It is this educational system, particularly in the area of the social studies. which is faltering, unable to live up to its responsibilities. Teachers need to be trained and retrained so that new interpretations of old information as well as new information itself is made available to them (title III, pt. A). Teachers need time and study to develop, with those more expert in subject matter than they can be, new curriculums and new curricular material (title III, pt. B). More importantly, colleges and universities and other institutions with research and training facilities need to have support for initiating and developing new ideas in teaching and teaching materials (title III, pt. D).

A reexamination of the social studies curriculum will quickly reveal a dull. repetitive, and unexciting series of courses. While details differ all over the country, the general picture is one of American history courses rigidly slotted at two or three grade levels, frequently going over the same ground in much the same way. Courses in economics and sociology, if offered at all, are offered at the last moment in high school and as entirely new subjects. Courses in political science, often called civics, examine the process of government as if robots, not men, governed the affairs of the country. Courses in world history are jammed so full of required material that teachers must depend upon their own and their pupils' rote learning to complete them. Courses in geography are almost nonexistent except for those students who are not able to handle world history. These courses are constructed as if land masses existed for statistical groupings of temperature, imports, and major industries, or are so well integrated into history courses as to be lost. It is a dismal and depressing picture. History and the social sciences are in a constant state of flux. New areas of history, such as the history of American science, of mass communications, of urban history, have not filtered down to elementary and secondary school levels, yet no one can gainsay their tremendous significance for midcentury Americans. New information in the social sciences is equally significant and, at present, blocked from elementary and secondary education because teachers are not informed and materials are not available. New interpretations of older concepts need to be presented, too, but cannot be unless the teacher and the materials are readied for the presentation.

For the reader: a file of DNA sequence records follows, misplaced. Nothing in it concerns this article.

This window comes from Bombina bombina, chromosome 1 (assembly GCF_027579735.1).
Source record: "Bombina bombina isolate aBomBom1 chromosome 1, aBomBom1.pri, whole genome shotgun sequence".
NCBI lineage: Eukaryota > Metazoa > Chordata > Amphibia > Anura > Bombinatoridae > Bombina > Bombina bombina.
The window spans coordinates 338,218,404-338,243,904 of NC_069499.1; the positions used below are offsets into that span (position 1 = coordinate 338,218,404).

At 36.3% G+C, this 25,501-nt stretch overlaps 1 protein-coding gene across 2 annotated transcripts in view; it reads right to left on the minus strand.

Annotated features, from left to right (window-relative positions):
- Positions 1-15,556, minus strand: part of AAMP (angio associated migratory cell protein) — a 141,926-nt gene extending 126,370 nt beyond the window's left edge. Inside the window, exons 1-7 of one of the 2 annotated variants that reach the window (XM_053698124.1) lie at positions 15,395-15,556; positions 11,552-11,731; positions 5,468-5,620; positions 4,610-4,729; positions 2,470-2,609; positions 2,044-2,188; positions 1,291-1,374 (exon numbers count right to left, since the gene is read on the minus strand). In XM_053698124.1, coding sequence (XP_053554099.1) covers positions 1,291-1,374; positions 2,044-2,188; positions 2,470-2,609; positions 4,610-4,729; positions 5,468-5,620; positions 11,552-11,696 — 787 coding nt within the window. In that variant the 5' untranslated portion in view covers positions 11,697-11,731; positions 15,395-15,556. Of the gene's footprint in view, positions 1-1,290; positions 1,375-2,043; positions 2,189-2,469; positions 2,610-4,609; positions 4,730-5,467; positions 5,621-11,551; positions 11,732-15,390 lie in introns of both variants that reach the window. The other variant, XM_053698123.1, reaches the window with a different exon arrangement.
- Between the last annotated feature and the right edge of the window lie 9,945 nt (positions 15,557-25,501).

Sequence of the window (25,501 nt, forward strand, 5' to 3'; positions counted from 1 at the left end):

History and the social sciences need to be revitalized if they are to perform their function of preparing young people to shoulder the increasingly heavy burden of living in a democratic society. They must know about their society, their

environment, and their economic system-and those of their opponents. They must have this information, be permitted to think about it, be encouraged to work out study problems with it, be urged to stretch their imaginations about it so that they can approach their problems, when they become adults, with the wisdom of the ages, the reflectiveness of a trained mind, and the speed of the 21st century. And their problems are and will be the problems of national survival


Mr. Chairman and members of the subcommittee, permit us to express appreciation for the opportunity to appear before you today in order to support S. 580, the National Education Improvement Act of 1963, which is designed to upgrade the quality, quantity, and the opportunities provided by American education. Since time is limited, and because others have already given attention to various aspects of this bill, our testimony will focus primarily on title III: The Improvement of Education Quality. However, we should first like to personally endorse recommendations for (1) substantially expanding course-contentImprovement programs; the number of training institutes for teachers in the natural sciences, mathematics, engineering, and social sciences; the number of fellowships and new teaching grants for graduate study; the matching grant program permitting institutions of higher education to strengthen graduate and undergraduate science facilities; the program of science development grants which will contribute to the strengthening of graduate education—all under the National Science Foundation program; and (2) extending and expanding provisions of the National Defense Education Act as they concern the student loan program; fellowships and teaching grants for graduate study; university programs for area centers, language research, and stipends for the study of critical languages and areas; and research and experimentation in the more effective utilization of television, radio, motion pictures, and related media for educational purposes. The net effect of both the NSF and National Defense Education Act programs in strengthening education cannot be questioned. If there is a criticism, it is that they did not go far enough—and this you can remedy.